Cambodia’s government continues to hand out new casino licenses like they were Halloween candy, while slow-rolling the country’s long-awaited gambling legislation.
Cambodia issued a whopping 52 new casino licenses (one per week!) in 2018, bringing the total number of active gaming licensees to 150. On Tuesday, the Khmer Times quoted government representative Ros Phearun saying there’d been 13 new licenses issued in the first four months of 2019, boosting the number of active licensees to 163.
Phearun, the deputy director-general of the financial industry department at the Ministry of Finance, noted that there were actually only 51 casinos currently plying their trade in the country. Some of the other licensees are still in the process of building their venues, while others have halted their operations for one reason or another. And in truth, most of these licenses are actually issued for online gambling, not land-based gaming.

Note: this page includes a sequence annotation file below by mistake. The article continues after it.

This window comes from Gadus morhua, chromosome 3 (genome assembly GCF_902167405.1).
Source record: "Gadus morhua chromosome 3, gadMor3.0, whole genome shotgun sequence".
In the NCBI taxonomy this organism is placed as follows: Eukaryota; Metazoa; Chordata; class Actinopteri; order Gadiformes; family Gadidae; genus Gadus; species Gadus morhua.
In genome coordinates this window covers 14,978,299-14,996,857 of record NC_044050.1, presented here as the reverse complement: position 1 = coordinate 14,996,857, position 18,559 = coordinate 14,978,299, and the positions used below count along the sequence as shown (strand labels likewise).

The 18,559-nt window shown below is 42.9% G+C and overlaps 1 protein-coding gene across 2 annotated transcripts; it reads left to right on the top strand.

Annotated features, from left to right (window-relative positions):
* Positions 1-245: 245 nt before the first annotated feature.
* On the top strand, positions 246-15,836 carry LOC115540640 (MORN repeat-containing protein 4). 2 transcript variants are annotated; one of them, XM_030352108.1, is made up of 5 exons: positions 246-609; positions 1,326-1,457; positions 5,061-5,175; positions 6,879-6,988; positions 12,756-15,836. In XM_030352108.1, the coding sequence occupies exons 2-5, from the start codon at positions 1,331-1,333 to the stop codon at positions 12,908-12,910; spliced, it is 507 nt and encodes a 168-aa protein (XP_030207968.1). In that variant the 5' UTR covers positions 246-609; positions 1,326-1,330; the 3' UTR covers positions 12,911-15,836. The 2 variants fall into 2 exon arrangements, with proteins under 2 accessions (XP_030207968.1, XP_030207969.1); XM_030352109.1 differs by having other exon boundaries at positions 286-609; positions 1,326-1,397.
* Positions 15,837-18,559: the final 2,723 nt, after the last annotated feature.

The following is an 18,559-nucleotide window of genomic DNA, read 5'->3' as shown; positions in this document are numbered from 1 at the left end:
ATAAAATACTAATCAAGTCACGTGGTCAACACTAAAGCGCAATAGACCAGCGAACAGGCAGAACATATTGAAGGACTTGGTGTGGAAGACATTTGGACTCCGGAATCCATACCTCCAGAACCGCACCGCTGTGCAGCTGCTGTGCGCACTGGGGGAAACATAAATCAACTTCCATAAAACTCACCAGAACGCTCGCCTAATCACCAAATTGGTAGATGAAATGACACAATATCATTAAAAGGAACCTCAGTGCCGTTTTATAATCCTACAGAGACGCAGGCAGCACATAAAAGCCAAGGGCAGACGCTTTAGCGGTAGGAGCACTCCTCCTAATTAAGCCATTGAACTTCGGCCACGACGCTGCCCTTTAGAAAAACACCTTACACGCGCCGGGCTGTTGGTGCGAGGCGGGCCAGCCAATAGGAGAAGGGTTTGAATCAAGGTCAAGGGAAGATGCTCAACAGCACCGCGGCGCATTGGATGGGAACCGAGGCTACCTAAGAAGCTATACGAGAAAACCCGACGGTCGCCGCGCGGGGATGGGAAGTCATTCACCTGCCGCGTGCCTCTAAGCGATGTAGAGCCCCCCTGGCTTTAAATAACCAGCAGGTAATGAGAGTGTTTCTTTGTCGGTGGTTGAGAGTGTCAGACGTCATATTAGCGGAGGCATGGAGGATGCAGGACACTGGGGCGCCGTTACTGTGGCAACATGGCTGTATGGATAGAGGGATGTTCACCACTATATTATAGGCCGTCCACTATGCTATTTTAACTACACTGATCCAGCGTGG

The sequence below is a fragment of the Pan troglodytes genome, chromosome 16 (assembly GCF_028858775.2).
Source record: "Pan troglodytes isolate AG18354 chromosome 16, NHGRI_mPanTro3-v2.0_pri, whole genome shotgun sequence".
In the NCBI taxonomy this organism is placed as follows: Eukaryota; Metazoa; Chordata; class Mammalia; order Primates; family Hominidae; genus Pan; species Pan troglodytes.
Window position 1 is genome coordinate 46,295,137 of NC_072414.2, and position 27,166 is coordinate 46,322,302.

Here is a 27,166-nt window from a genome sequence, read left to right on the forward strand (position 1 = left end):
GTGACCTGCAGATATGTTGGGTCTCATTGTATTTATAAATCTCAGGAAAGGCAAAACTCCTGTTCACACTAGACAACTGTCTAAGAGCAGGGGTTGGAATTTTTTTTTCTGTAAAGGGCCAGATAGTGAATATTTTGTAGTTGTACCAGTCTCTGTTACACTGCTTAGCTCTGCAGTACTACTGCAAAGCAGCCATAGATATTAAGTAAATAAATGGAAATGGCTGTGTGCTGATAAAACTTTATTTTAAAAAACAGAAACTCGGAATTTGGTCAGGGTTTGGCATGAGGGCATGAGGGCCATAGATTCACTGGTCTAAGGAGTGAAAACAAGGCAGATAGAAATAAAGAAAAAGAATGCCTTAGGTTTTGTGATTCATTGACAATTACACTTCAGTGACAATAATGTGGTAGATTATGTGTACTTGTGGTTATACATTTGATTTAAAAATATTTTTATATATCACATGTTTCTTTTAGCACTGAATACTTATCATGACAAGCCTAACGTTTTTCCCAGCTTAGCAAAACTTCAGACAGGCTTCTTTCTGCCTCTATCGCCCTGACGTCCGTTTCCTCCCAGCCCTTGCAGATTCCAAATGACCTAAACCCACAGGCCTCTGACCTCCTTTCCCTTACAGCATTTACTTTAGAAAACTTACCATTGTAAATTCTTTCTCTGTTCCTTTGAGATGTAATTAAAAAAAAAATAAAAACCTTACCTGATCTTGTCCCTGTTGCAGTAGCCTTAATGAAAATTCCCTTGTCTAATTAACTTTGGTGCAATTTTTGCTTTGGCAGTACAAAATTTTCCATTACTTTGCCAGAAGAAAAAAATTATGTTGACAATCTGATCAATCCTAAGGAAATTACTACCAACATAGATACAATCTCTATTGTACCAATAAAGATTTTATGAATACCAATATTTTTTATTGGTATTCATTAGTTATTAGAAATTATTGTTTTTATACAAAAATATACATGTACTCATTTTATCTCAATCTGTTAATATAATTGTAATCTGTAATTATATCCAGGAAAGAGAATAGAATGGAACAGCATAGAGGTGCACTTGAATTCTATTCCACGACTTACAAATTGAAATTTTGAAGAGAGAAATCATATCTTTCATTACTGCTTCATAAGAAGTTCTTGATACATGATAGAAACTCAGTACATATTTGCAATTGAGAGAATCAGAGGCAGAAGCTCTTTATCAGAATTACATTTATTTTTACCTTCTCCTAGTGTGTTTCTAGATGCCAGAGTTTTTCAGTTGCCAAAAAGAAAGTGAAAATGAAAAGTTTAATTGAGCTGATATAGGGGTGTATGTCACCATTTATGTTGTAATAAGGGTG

While Cambodia’s casinos were once concentrated in border towns such as Poipet and Bavet, Phearun revealed that 91 of the 163 licenses were for operations based in Preah Sihanouk province, which has witnessed massive development in recent years following an influx of Chinese businessmen, ex-pat Chinese workers and the occasional gangster.
It’s hard for the government to resist the urge to keep awarding casino licenses given that Phearun suggested the tax take from gambling is expected to top $70m in 2019, a significant bump from 2018’s $46m.
Phearun further suggested the tax take “will double” in the coming years once the government finally releases its long-delayed gambling law and “big casino investors” finally start viewing the market seriously.
However, while Phearun insisted that a draft of the gaming law was ready to be submitted to the Council of Minister ‘soon,’ the government has been promising that for most of this decade. Frankly, it’s even money that observant Jewish families are more likely to see Elijah show up at their Passover feast before Cambodia’s gambling law arrives.